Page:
One final word of advice: don't get caught up in the obscurity of certain concepts or buzzwords such as "critical thinking". Instead you should master the systematic tools and strategies that are provided to you. With regular practice and mastery of critical thinking skills, you'll soon find yourself as a valuable addition to the nursing profession!
Have you struggled with the concept of critical thinking? Do you have any critical thinking strategies you'd like to share? Do you think that critical thinking is effectively taught in nursing school? Please share your thoughts in the comments section below!
About Damion Jenkins, ADN, MSN
Hi! I am Damion - a Registered Nurse, Educator, Tutor and Writer! I am the owner and operator of TheNurseSpeak.com - a nursing education and consulting company & blog. I love to help nursing students, new graduates and nursing professionals alike to develop strategies for success!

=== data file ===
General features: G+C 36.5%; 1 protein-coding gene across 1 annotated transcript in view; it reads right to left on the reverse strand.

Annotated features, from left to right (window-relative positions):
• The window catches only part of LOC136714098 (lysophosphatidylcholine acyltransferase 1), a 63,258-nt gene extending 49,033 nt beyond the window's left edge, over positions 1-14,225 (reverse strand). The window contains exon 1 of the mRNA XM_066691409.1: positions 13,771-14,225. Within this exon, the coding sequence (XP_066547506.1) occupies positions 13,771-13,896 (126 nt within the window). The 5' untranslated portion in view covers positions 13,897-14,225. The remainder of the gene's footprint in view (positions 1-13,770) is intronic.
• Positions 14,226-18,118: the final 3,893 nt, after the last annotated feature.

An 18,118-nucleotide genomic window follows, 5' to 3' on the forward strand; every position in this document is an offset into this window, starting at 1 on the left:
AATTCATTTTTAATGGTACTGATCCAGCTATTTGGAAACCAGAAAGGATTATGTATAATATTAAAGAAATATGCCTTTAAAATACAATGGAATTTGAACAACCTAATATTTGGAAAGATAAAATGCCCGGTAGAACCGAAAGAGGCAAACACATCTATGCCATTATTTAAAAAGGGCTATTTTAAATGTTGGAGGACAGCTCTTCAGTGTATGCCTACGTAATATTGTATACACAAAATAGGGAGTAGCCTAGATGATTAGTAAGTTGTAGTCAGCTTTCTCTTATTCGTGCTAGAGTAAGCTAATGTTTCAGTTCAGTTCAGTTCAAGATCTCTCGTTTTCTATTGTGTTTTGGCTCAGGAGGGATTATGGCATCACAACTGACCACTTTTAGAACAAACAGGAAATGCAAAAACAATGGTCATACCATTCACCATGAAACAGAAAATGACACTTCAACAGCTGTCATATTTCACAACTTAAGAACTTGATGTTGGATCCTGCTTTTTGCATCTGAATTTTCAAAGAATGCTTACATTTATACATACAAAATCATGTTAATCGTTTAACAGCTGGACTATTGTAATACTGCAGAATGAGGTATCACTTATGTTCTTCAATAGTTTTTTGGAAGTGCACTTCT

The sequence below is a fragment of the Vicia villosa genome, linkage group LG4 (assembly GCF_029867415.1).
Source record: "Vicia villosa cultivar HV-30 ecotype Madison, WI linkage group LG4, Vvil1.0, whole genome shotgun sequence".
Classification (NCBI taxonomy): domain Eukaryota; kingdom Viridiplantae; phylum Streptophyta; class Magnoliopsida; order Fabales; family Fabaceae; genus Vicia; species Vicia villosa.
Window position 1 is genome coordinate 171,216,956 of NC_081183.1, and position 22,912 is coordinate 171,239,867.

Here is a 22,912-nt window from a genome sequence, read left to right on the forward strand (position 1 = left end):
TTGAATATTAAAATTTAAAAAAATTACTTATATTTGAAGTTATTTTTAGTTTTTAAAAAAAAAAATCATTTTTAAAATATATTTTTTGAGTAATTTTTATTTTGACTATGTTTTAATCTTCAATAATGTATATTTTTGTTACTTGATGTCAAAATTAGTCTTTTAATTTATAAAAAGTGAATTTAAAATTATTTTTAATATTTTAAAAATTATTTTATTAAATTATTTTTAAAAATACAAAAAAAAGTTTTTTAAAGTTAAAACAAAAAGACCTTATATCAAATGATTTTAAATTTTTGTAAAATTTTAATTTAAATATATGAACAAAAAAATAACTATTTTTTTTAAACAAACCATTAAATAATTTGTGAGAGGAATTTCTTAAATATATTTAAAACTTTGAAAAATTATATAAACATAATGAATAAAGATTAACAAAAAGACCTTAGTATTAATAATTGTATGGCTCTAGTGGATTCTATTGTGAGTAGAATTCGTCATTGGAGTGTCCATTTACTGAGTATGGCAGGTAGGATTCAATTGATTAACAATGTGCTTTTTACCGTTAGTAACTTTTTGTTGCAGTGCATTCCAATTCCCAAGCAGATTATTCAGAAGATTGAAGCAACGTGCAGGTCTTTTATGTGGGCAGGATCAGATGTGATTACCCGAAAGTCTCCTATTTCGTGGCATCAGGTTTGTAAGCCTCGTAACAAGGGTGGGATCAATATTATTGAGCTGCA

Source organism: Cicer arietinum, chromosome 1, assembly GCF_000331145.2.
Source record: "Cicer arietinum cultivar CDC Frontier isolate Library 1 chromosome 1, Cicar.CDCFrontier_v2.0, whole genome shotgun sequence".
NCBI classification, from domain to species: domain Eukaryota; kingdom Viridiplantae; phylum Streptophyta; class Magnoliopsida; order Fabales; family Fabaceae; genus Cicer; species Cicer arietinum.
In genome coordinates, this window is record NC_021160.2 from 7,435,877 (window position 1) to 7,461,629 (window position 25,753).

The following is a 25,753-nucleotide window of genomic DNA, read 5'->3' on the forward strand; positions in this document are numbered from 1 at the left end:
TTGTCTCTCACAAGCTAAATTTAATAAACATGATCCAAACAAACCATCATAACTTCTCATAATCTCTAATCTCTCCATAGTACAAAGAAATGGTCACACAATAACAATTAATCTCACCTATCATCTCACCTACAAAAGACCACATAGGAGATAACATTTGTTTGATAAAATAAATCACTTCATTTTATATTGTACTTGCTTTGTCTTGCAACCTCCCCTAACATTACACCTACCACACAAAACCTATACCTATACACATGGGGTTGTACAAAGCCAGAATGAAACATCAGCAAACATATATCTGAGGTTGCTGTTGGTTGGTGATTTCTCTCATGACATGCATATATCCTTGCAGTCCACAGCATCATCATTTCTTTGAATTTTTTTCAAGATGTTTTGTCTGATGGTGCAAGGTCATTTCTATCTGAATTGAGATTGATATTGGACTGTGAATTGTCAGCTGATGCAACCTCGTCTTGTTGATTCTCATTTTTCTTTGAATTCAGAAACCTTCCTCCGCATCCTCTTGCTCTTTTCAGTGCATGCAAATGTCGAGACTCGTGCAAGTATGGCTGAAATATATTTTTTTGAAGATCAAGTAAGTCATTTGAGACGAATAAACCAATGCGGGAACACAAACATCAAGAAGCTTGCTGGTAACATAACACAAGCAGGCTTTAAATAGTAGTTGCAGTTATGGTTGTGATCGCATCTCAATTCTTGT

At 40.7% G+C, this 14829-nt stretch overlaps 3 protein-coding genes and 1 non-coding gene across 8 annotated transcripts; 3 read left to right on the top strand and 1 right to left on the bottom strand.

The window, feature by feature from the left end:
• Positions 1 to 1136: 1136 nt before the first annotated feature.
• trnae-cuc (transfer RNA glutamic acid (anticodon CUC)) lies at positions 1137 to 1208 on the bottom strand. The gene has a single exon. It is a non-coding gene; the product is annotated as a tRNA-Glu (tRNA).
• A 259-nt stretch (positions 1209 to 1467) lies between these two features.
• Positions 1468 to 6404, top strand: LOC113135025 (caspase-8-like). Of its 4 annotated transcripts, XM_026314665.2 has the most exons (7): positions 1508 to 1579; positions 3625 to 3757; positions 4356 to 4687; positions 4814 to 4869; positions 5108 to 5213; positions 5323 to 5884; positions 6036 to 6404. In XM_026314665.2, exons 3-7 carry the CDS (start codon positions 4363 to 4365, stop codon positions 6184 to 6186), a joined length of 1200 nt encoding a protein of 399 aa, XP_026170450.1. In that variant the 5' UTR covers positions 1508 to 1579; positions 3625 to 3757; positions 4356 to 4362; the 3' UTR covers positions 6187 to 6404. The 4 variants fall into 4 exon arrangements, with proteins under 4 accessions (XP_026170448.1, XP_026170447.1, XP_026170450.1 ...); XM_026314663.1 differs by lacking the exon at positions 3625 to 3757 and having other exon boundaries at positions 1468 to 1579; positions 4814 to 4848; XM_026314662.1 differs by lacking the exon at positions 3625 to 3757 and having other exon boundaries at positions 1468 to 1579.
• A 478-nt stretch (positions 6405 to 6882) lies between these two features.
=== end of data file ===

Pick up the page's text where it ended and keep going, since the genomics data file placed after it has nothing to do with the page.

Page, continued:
Joined: Nov '17; Posts: 27; Likes: 70
Nurse Education Consultant, Tutor and Writer; from MD , US
Specialty: 7 year(s) of experience in Individualized TutoringJul 23Great tips for students. Another tip I always give is that your assessment skills and being able to tell "sick from not sick" is so important. Don't look at the numbers on the machines but rather look at the pt. I rec'd a call from a new nurse that a pts BP was 50/30. When I asked how the pt looked, the nurse replied, "oh they said they felt fine." Pt was AAOx3 and up walking around. So....doubt BP is actually 50/30.Jul 23Thank you traumaRUs, MSN, APRN, CNS for your thoughtful feedback and contribution to this discussion! Yes!!! One of the strategies that I teach my NCLEX Prep clients is that you MUST ALWAYS Treat the Patient before you consider equipment. This includes assessing the patient when equipment or machines provide abnormal values. If you are unsure of a blood pressure provided by an automated BP cuff, then you should obtain a reading using a manual BP cuff.
I agree with you that if the BP was actually 50/30, that person would not be doing "fine".
Thanks again for adding to this discussion!